The boarding mechanic is exactly why it feels so jarring. "How many more do we need to kill for a simple prize?" I dunno, you seem perfectly content to kill 15 people for a few barrels of rum and some sugar all the time. You literally cannot even complete boarding until you've killed the required amount of crew members.

I'm not saying it's a bad mechanic, obviously, but they definitely could have tried harder to make the story gel better with the mayhem you are forced to cause in freeroam.

Well, Hornigold calls out Edward on the mayhem. I still don't see though why you consider the phrase in question jarring - it was caused by the death of a captive sailor, it was established Edward doesn't do that (not to mention Edward all this time is pretty irritated by Roberts' attitude).

Besides, it's not like they're just looting a single ship for the prize - there's the crew of the captive soldier which is most likely dead, there's the outposts, and then there's the portugese flagship itself - it's disproportional to the usual prizes Edward takes (not to mention that he doesn't know the value of the blood vials at all, so its' value in his eyes is much lower than that of Sugar and Rum which he can sell for a big price)

SixKeys
12-10-2013, 05:02 PM
Perhaps I would have liked it more if it had been more subtle. As it was, the line seemed a bit dramatic which made it seem more hypocritical coming from Edward. It would have been better if he had simply given Roberts a dirty look and said "There was no need for that". Edward was clearly too curious for his own good, it was his curiosity and greed that kept him tied to Roberts, while at the same time he was clearly intimidated by the man. A more subtle approach would have communicated that Edward was uncomfortable with the sailor's death and that he wouldn't have done the same, but also that he felt he had come too far to mess things up by angering Roberts. Then when Roberts goes even further at the Observatory, Edward's sudden explosion of shock and anger would have been justified. Like once was bad enough, but he didn't have enough courage to speak up about it, and only realizes what a mess he's gotten himself into when he realizes Roberts really doesn't give a crap even about his own crew.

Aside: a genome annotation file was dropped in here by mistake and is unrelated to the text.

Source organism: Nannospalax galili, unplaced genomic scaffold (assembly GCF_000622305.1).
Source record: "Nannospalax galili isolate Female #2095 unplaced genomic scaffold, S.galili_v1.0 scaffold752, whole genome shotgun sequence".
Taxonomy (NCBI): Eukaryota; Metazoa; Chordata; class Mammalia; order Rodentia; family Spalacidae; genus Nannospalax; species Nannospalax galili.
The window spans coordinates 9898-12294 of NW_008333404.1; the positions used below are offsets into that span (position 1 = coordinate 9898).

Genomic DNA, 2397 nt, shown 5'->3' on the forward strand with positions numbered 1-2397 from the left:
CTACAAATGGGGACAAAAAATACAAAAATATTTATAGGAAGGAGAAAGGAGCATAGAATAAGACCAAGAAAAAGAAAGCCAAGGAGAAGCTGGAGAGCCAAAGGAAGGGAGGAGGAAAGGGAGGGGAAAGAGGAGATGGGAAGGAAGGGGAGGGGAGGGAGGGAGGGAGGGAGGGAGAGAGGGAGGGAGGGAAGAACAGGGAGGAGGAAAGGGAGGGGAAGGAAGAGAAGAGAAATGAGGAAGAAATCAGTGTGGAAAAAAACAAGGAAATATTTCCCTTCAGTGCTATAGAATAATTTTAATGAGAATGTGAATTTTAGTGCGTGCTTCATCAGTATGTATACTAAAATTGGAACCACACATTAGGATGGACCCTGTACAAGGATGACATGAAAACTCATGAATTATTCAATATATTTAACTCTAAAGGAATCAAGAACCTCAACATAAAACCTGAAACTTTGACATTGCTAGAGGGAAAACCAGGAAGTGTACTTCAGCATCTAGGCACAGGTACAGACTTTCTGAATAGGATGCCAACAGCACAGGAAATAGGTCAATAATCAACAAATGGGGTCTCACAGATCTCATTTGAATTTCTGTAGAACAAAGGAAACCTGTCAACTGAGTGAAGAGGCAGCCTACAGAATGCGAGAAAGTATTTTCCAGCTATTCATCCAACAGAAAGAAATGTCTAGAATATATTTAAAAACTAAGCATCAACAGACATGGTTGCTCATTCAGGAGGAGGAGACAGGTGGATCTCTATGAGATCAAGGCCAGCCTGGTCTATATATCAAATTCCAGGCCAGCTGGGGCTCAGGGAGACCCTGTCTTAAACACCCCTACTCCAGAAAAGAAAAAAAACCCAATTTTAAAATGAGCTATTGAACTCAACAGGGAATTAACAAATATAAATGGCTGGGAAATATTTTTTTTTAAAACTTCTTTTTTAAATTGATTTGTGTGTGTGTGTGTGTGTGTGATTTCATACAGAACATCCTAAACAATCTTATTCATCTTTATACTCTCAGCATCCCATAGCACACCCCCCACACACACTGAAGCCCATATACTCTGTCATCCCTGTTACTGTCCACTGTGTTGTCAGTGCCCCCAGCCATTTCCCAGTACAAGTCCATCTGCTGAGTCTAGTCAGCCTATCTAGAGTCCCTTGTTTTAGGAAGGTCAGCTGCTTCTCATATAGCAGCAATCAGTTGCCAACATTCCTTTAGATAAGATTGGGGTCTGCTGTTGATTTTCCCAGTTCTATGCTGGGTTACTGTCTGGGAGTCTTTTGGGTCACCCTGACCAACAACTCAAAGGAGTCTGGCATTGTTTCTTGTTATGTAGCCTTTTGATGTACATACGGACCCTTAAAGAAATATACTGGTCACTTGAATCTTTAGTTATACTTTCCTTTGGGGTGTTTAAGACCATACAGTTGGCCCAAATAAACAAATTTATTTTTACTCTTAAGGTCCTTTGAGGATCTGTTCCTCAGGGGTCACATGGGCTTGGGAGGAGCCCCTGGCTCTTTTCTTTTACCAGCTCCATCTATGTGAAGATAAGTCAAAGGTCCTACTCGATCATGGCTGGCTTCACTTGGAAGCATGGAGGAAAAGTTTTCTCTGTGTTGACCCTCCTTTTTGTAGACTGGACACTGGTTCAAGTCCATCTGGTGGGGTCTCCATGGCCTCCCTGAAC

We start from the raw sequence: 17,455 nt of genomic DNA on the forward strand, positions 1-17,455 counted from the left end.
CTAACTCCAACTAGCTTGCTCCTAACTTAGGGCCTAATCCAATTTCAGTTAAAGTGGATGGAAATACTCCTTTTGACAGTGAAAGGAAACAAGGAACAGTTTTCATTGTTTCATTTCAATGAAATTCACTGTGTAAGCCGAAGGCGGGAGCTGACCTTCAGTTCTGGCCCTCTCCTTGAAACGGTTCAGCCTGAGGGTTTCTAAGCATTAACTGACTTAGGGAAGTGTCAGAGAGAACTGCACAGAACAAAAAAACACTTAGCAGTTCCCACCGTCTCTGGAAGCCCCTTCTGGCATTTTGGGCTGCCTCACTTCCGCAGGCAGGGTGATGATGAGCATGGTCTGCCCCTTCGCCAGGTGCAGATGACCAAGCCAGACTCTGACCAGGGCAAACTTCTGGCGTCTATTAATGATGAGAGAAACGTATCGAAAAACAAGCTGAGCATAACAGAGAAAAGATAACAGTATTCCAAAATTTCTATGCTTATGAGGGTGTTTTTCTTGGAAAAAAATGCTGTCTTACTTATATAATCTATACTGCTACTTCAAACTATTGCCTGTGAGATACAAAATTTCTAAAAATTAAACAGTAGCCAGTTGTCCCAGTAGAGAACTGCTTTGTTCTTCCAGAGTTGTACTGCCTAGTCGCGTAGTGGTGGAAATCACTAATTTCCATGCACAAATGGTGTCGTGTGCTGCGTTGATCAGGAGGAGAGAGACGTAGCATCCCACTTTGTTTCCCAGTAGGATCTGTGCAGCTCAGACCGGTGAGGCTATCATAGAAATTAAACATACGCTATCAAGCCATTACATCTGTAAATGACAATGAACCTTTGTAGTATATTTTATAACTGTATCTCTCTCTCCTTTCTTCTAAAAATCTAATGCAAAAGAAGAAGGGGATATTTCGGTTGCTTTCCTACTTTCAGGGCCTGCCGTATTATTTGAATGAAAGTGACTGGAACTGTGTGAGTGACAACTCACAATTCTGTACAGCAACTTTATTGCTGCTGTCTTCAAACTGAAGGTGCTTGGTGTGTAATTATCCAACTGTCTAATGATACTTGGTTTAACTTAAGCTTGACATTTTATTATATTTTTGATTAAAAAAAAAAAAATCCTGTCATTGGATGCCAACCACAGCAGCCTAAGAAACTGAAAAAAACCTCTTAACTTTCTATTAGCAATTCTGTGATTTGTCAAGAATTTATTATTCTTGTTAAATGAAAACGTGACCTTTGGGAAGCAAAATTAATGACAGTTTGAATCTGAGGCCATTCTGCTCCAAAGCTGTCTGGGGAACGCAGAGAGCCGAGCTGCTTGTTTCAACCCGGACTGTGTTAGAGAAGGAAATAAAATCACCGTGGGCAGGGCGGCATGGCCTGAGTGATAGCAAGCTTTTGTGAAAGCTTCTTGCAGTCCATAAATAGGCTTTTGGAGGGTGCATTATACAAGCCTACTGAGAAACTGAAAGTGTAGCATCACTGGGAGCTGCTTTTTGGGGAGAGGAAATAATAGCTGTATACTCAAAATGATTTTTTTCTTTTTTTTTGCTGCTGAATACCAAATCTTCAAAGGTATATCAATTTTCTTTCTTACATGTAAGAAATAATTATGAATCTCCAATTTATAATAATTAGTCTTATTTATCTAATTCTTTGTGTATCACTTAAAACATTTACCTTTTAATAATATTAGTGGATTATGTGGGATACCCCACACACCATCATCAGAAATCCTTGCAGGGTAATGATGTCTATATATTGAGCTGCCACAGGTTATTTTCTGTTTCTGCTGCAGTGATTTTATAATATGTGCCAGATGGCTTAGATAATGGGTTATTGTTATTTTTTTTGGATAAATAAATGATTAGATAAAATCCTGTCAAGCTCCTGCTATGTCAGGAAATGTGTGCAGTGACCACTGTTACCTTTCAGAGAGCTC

Farlander1991
12-10-2013, 05:08 PM
As it was, the line seemed a bit dramatic which made it seem more hypocritical coming from Edward.

And you want to say that Edward's not a hypocrite? O_o

SixKeys
12-10-2013, 05:15 PM
And you want to say that Edward's not a hypocrite? O_o

Well, yes, because they gave him lines that made him a hypocrite even in scenes where I don't think that was the intended effect. That's always a problem when creating characters. If you're going to give them unlikable features while portraying them as a hero, someone else in the story should at least point out that this characteristic is a flaw. Otherwise it just looks like the writers didn't realize they just made their character sound like a d**k in a scene where he perhaps wasn't supposed to.

SixKeys
12-10-2013, 05:19 PM